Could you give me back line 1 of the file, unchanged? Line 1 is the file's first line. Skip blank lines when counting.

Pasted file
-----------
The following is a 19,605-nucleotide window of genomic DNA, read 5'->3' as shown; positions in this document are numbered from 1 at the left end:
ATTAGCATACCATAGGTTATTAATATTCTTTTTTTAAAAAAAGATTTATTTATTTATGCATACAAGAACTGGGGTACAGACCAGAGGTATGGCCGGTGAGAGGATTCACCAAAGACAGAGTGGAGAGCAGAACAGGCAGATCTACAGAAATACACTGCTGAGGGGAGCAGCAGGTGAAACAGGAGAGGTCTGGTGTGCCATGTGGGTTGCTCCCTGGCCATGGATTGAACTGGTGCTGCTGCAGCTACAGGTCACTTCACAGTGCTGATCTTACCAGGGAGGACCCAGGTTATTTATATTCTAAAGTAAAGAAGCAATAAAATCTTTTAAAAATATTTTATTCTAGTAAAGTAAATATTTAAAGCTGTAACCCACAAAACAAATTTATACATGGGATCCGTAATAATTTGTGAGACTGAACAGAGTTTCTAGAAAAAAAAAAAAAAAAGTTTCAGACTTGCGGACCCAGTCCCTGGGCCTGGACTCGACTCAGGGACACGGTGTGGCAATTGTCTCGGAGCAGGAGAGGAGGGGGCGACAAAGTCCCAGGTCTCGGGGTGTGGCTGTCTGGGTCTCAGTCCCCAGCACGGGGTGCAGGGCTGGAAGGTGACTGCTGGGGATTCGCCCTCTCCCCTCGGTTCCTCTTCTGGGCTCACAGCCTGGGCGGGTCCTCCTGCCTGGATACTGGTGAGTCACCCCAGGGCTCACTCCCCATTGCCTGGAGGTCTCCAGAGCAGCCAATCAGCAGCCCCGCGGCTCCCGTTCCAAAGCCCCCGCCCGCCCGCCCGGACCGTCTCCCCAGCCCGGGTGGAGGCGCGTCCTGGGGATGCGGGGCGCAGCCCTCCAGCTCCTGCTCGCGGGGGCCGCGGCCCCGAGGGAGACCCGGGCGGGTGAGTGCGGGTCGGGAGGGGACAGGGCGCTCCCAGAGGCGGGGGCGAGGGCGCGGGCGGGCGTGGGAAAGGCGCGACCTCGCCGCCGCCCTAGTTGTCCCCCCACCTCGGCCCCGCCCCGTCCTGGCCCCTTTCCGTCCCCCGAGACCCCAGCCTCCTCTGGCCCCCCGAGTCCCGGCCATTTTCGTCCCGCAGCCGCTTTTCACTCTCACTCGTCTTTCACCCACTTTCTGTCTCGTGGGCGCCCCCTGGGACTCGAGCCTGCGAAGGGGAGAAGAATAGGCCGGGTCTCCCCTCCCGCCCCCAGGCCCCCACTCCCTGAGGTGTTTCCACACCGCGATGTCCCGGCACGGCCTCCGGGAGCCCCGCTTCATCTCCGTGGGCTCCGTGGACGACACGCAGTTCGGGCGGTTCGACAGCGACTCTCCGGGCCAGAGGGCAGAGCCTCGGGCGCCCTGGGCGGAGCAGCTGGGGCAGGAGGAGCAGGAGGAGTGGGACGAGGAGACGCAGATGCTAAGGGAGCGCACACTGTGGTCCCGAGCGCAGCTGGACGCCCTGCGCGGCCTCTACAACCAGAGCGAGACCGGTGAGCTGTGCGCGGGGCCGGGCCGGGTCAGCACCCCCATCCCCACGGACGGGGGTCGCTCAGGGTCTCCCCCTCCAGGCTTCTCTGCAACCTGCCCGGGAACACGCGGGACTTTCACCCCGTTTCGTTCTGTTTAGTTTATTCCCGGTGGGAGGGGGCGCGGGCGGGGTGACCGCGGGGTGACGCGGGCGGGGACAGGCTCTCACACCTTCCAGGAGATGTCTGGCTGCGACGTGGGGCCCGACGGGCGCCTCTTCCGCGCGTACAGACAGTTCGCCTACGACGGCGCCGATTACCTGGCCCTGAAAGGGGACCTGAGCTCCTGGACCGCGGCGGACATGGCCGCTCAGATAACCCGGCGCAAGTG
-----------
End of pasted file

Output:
The following is a 19,605-nucleotide window of genomic DNA, read 5'->3' as shown; positions in this document are numbered from 1 at the left end: